If you have paid for services by a limited liability company, the IRS may require that you issue a Form 1099 statement to the LLC. The rules for issuing 1099s to LLCs are somewhat complicated, however, and involve determining with exactly what kind of LLC you are dealing. If you are unsure, consult your accountant or tax advisor.
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The 1099 Information Return
Internal Revenue Service Form 1099 is a statement of money or other benefits paid to an independent contractor, subcontractor, or other business or individual who has performed services for your company, or who is owed money via contract. The IRS classifies the document as an “information return.” The issuer of a 1099 uses it to prove costs and/or expenses to the IRS; the payee uses the 1099 to figure taxable income.
There are many different types of 1099, including the 1099-MISC, used to report royalties, rental income, and other payments; the 1099-DIV for capital gains and dividend distributions; and the 1099-S for real estate transactions.
The IRS requires that you issue 1099s to any independent contractor who provided at least $600 worth of services to your business. Many businesses are unsure of the requirements for issuing 1099s to limited liability companies. The answer depends on how the LLC is treated by the IRS. For federal tax purposes, a limited liability company may elect to be taxed as a sole proprietorship, or Type D or "disregarded entity;" a partnership, or Type P; or a corporation, Type C.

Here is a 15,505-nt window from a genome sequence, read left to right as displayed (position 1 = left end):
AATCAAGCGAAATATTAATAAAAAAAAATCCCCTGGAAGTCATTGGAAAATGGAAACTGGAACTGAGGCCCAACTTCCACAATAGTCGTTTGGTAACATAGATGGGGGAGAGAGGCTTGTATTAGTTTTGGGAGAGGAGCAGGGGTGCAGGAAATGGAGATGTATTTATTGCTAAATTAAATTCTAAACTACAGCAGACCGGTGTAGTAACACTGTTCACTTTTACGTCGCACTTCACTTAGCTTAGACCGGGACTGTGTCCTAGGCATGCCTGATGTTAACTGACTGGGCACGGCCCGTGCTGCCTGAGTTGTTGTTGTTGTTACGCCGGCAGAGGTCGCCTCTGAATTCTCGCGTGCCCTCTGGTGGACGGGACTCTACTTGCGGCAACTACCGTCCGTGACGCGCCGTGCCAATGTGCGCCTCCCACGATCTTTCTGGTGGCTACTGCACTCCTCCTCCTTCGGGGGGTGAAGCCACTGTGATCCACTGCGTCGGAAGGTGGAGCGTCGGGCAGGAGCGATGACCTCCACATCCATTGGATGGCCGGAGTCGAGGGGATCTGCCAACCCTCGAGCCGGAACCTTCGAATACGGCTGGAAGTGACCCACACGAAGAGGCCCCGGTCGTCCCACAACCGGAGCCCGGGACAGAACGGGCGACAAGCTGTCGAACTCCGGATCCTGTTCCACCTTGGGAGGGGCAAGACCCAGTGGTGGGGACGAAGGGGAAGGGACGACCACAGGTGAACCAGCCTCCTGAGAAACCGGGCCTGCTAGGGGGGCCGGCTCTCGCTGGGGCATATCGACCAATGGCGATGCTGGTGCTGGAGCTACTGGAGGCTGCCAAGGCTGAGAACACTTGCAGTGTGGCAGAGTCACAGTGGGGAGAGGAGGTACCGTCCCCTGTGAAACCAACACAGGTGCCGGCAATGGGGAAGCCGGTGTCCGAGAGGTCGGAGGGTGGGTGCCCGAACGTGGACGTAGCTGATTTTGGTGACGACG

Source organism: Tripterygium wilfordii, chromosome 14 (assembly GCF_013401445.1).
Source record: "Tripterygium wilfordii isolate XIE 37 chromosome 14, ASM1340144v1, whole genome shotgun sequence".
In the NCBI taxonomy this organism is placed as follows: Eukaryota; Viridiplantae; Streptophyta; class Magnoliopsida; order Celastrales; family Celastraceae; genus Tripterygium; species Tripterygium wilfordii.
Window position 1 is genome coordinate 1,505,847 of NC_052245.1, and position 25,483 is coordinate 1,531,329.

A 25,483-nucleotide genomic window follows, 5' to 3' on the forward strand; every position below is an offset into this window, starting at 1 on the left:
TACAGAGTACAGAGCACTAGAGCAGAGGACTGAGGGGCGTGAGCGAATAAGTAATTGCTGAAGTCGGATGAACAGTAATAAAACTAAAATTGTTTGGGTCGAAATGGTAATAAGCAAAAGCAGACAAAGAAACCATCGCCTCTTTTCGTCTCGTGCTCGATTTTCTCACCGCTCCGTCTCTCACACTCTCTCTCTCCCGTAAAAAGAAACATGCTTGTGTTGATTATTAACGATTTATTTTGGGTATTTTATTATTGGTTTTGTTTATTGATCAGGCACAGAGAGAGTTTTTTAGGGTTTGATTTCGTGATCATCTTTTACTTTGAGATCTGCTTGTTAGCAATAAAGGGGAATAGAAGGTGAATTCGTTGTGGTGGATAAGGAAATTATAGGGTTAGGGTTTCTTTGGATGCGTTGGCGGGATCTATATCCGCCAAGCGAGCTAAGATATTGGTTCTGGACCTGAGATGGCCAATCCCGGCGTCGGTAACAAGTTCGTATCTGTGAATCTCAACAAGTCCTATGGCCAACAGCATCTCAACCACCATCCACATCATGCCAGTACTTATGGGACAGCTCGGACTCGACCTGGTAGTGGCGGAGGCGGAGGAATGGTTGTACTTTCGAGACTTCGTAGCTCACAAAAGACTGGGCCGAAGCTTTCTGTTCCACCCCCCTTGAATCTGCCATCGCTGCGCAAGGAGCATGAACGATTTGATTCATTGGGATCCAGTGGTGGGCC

Sole Proprietorships and Partnerships
If your payee is an LLC that is taxed as a sole proprietorship, you must issue the 1099 with certain information needed by the IRS. This includes the name of the sole proprietor, the name of the LLC and the Social Security number of the sole proprietor, which serves him as the tax identification number. If the LLC is taxed as a partnership, then the 1099 must carry the name of the business as well as its employer identification number, or EIN.
You do not need to issue the 1099 to an LLC that is classified as a corporation for federal tax purposes. Corporations have strict IRS guidelines and different forms for reporting income that replace the use of a 1099. You may issue the 1099 to a corporation if you wish, but the purpose would only be to simplify your own recordkeeping. You also do not need to issue a 1099 to any LLC structure when you pay transaction costs for merchandise including the item cost, postage charges, delivery costs and storage.